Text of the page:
Evidence given by Martin McGuiness the deputy leader of Sinn Fein to the inquiry stated that he was in command of the Derry branch of the IRA and was present at the march. He also confirmed that he had been armed but could not answer questions about where he had been staying because it would compromise the safety of the individuals involved.
The impact of 'Bloody Sunday' on Northern Ireland divisions
Whatever truly happened that day, all sides agree that 'Bloody Sunday' marked a major negative turning point in the fortunes of Northern Ireland. When it arrived in Northern Ireland, the British Army was welcomed by Catholics as a neutral force, there to protect them from Protestant mobs and the RUC. After 'Bloody Sunday', many Catholics turned on the British army, seeing it no longer as their protector but as their enemy. Young Nationalists became increasingly attracted to violent republican groups. With the IRA and Sinn Féin having moved away from mainstream Irish nationalism/republicanism towards Marxism, a new breakaway organisation called the Provisional IRA, began to win the support of newly radicalised, disaffected young people.
In the following twenty years, the Provisional IRA and other smaller republican groups such as the Irish National Liberation Army (INLA) mounted a campaign of what they described as 'war' on the British, by which they meant the RUC, the British Army, the Ulster Defence Regiment of the British Army (and, according to their enemies, the Protestant and Unionist community). With rival paramilitary organisations appearing in both the nationalist/republican and unionist/loyalist communities (the Irish National Liberation Army, a republican rival to the Provos, the Ulster Defence Association, Ulster Freedom Fighters, etc on the loyalist side), a bitter and brutal war took place that cost the lives of thousands. Terrorist outrages involved such acts as the killing of a Catholic pop band, the Miami Showband, by loyalists (who took them out of their van after a concert and shot them) to the massacre by the Provos of World War veterans and their families attending a war wreath laying in Enniskillen and the killing of a young child at Warrington in Britain.
With the official cessation of violence by some of the major terrorist organisations, and the creation of the power-sharing executive at Stormont Parliament Buildings in Belfast under the Good Friday Agreement, the Saville Tribunal's re-examination of what remains one of the blackest days in Northern Ireland for the British Army offers a chance to heal the wounds left by the events of the notorious 'Bloody Sunday' in January 1972.
This incident has been commemorated in the popular protest song by U2, "Sunday Bloody Sunday" in which the song begins by expressing the anger of the singer at the events before evolving into a call for all Christians, both Catholic and Protestant in Northern Ireland to abandon sectarianism and "claim the victory Jesus won, on a Sunday, Bloody Sunday" (i.e. to fight to achieve a genuinely Christian society through Jesus Christ's victory over death in the resurrection on Easter Sunday). In the popular live recording, Bono clearly states (during the intro), "This is not a rebel song", lest the song he misrepresented as pro-the Provisional IRA and Sinn Féin. (In the version from their 1988 concert film Rattle and Hum, Bono uses the song as a platform to denounce Irish-Americans who knew little about the real complexities of Northern Ireland but funded the Irish republican movement, and "the glory of dying for the revolution," leading the audience in a chant of "No more!").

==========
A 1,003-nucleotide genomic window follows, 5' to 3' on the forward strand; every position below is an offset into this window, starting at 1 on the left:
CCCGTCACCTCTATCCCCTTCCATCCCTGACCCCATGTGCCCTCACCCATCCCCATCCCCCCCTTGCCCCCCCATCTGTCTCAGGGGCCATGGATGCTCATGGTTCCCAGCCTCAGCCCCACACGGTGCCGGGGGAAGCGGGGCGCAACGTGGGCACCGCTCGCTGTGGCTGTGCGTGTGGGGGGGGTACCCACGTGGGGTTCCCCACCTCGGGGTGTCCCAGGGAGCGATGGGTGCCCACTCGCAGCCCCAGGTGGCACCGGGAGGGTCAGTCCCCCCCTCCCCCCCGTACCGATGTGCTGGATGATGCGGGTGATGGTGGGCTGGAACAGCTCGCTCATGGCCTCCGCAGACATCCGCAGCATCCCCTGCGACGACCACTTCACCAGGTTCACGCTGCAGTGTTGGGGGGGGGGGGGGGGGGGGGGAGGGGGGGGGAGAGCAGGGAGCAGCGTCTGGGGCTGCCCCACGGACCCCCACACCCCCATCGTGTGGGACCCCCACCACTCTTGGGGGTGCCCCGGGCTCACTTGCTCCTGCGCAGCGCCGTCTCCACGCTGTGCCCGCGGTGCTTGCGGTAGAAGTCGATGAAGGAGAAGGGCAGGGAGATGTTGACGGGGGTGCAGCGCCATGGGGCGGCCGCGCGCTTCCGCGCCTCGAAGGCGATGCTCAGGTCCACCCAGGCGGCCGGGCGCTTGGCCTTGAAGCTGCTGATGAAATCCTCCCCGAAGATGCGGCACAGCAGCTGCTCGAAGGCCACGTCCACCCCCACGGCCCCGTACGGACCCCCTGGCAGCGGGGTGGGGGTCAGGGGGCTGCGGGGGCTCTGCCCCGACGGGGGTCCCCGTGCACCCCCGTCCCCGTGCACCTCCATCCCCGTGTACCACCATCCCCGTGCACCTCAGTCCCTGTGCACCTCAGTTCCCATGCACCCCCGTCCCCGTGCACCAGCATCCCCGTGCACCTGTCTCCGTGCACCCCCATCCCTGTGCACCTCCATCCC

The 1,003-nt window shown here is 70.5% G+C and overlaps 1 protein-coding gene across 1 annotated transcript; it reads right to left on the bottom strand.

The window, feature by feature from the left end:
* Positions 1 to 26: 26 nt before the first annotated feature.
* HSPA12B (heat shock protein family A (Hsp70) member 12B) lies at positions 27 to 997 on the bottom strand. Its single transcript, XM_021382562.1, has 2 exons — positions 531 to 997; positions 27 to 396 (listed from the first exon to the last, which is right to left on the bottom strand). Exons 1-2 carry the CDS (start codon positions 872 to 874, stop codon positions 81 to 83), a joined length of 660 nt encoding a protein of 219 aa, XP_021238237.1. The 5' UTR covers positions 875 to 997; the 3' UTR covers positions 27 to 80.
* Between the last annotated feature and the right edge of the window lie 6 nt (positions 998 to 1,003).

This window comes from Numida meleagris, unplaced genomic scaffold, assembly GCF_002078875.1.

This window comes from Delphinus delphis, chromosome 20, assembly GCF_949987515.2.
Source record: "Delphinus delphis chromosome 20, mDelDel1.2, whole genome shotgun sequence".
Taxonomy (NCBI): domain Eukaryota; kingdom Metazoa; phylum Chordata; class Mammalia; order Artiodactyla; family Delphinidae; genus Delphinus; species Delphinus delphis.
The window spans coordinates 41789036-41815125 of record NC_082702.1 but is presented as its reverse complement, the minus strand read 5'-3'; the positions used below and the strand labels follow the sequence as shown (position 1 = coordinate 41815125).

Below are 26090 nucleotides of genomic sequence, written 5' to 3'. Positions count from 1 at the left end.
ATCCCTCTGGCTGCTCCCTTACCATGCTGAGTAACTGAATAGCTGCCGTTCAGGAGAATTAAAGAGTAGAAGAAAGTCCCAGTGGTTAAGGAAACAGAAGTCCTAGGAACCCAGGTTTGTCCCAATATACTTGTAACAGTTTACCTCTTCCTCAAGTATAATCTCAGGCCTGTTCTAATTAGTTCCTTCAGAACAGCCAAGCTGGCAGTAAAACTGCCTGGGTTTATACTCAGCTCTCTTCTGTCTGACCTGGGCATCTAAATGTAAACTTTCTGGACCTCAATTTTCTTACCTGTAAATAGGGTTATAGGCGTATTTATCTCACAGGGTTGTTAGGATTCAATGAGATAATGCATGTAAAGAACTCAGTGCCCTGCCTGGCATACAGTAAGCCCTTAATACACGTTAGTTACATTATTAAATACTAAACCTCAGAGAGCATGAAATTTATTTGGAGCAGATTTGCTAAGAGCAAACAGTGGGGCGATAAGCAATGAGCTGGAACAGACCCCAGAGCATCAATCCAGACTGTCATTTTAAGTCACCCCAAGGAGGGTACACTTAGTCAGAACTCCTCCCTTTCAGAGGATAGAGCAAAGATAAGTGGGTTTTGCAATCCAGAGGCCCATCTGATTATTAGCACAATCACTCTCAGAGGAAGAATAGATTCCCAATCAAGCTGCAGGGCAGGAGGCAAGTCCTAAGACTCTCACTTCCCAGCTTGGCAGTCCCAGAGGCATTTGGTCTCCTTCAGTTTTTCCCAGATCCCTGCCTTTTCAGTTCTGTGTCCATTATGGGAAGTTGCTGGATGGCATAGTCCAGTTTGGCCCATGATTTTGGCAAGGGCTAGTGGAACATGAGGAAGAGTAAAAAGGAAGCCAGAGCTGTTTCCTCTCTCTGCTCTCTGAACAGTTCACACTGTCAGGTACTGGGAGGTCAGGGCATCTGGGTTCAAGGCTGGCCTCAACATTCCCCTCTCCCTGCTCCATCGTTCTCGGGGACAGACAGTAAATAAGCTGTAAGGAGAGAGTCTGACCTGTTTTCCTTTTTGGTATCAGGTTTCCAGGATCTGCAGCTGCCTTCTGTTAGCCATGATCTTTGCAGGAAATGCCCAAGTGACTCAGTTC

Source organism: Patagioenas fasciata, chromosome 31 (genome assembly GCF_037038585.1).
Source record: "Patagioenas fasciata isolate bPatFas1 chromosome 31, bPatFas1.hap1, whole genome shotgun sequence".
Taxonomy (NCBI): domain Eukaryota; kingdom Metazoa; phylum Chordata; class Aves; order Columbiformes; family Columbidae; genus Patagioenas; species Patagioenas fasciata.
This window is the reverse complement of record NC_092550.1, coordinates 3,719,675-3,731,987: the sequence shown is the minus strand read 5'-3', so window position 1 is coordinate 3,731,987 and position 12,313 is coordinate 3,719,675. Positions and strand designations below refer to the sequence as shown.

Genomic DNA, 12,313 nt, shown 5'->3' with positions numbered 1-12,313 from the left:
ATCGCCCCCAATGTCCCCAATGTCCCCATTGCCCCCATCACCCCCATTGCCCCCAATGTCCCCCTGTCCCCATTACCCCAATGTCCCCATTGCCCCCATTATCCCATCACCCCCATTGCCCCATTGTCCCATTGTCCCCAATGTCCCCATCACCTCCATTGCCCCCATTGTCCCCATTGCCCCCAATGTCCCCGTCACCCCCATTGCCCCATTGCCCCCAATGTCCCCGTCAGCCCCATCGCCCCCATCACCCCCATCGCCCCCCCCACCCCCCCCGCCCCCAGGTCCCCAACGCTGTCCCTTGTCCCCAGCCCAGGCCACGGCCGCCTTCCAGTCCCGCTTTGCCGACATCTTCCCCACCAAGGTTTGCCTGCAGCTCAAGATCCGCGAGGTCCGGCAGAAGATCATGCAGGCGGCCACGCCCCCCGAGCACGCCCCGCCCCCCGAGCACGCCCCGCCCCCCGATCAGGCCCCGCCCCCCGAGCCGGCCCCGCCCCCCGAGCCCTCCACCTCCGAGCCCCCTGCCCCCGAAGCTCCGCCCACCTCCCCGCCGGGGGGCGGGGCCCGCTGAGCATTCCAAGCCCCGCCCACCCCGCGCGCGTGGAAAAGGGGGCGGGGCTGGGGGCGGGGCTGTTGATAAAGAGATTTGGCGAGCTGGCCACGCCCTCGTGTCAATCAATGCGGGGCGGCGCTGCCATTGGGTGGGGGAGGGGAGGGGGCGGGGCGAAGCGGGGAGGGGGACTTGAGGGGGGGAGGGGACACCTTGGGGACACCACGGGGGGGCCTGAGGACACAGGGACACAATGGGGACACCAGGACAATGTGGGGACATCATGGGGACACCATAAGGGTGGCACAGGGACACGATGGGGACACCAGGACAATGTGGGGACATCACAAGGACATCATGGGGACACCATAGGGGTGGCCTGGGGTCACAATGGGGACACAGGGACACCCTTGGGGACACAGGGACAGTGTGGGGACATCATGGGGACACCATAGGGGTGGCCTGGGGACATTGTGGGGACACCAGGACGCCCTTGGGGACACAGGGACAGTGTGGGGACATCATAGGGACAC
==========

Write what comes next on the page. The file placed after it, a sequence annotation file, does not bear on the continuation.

The John Lennon album Sometime In New York City features a song also entitled Sunday Bloody Sunday, as well as the song Luck of the Irish, which, though more about the conflict in Ireland in general than Bloody Sunday, was inspired by the events of Bloody Sunday and those that followed.
The events of the day have also been dramatized in the two 2002 films, Bloody Sunday (starring James Nesbitt) and Sunday by Jimmy McGovern, the creator of Cracker. Their portrayal of events is much closer to the opinion of the protestors than the official explanation of events offered by the British Army.
- The Saville Inquiry
- The Bloody Sunday Trust
- CAIN Web Service
- Guardian Coverage
- BBC Coverage
- "Bloody Sunday" film from 2002
- "Sunday" film 2002
The events of the day
Contemporary newspaper coverage
- "13 killed as paratroops break riot" from The Guardian, Monday January 31, 1972
- "Bogsiders insist that soldiers shot first" from The Guardian, Tuesday February 1, 1972
Importance and impact
- Don Mullan (1997). Eyewitness Bloody Sunday. Wolfhound: Printing Press. ISBN 0–86327–586–9.
- Dr Raymond McClean (1997). The Road To Bloody Sunday (revised edition). Guildhall: Printing Press. ISBN 0–946451–37–0. (extracts available online)
- Eamon McCann (1998). Bloody Sunday In Derry. Brandon : Printing Press. ISBN 0863221394.